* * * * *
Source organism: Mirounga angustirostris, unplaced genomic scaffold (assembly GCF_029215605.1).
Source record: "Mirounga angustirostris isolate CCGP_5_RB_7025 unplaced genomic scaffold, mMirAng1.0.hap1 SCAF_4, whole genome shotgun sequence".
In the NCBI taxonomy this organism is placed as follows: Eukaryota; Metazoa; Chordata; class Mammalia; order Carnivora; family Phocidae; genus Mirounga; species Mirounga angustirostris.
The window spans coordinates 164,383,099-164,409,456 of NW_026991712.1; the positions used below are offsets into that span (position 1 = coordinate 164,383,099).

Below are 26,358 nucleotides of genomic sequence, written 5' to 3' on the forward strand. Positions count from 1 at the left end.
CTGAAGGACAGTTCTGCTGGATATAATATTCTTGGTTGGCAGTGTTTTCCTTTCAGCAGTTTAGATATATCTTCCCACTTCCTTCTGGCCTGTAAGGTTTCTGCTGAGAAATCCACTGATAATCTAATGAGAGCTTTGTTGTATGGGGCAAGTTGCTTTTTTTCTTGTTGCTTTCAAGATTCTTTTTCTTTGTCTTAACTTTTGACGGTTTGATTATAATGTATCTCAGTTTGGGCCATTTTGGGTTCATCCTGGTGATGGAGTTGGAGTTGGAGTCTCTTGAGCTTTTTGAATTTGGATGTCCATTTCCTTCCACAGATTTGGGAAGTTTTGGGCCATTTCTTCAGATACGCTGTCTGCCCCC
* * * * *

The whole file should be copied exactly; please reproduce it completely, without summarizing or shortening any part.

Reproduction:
Source organism: Mirounga angustirostris, unplaced genomic scaffold (assembly GCF_029215605.1).
Source record: "Mirounga angustirostris isolate CCGP_5_RB_7025 unplaced genomic scaffold, mMirAng1.0.hap1 SCAF_4, whole genome shotgun sequence".
In the NCBI taxonomy this organism is placed as follows: Eukaryota; Metazoa; Chordata; class Mammalia; order Carnivora; family Phocidae; genus Mirounga; species Mirounga angustirostris.
The window spans coordinates 164,383,099-164,409,456 of NW_026991712.1; the positions used below are offsets into that span (position 1 = coordinate 164,383,099).

Below are 26,358 nucleotides of genomic sequence, written 5' to 3' on the forward strand. Positions count from 1 at the left end.
CTGAAGGACAGTTCTGCTGGATATAATATTCTTGGTTGGCAGTGTTTTCCTTTCAGCAGTTTAGATATATCTTCCCACTTCCTTCTGGCCTGTAAGGTTTCTGCTGAGAAATCCACTGATAATCTAATGAGAGCTTTGTTGTATGGGGCAAGTTGCTTTTTTTCTTGTTGCTTTCAAGATTCTTTTTCTTTGTCTTAACTTTTGACGGTTTGATTATAATGTATCTCAGTTTGGGCCATTTTGGGTTCATCCTGGTGATGGAGTTGGAGTTGGAGTCTCTTGAGCTTTTTGAATTTGGATGTCCATTTCCTTCCACAGATTTGGGAAGTTTTGGGCCATTTCTTCAGATACGCTGTCTGCCCCC